The GOP is starting to get specific about what they’re going to demand in return for increasing the debt limit. House Majority Leader Eric Cantor says “major spending cuts or budget process reforms.” Karl Rove says “robust spending and deficit caps requiring rescissions and cuts if spending or deficits breach historic norms.” Note the focus on procedural change. Most in the GOP have concluded — rightly, I think — that the debt limit debate won’t offer the time or the space for a comprehensive deficit deal. So the question is how the budget process could be remade going forward such that the next comprehensive deficit deal — or everything that happens in the absence of a comprehensive deficit deal — is more to their liking.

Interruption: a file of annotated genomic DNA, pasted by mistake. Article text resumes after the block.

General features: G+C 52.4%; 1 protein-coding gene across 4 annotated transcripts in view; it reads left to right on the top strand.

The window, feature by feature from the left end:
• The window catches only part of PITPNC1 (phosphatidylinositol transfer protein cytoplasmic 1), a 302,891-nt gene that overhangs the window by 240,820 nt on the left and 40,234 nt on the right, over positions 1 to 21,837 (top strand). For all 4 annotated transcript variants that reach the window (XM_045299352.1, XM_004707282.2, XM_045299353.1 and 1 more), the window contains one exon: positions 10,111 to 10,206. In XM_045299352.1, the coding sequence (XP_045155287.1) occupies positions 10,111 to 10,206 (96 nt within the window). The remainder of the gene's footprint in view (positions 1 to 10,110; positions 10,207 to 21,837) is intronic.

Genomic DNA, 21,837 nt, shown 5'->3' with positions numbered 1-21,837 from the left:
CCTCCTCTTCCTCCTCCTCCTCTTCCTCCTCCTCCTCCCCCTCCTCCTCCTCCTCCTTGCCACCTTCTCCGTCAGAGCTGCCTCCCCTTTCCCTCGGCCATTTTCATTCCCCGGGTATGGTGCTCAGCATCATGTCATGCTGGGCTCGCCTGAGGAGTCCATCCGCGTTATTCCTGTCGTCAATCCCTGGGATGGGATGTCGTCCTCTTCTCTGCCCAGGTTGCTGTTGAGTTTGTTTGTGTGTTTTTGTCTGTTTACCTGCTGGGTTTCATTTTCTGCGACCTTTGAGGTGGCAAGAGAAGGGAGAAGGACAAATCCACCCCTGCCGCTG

Many on the Hill and in the White House expect that the debate will ultimately come down to two alternatives: the McCaskill-Corker spending cap, which would hold federal spending at 20.6 percent of GDP — more than three percentage points lower than it is now, and much lower than it’s projected to be later — and the deficit-reducing trigger that the president included in his budget.

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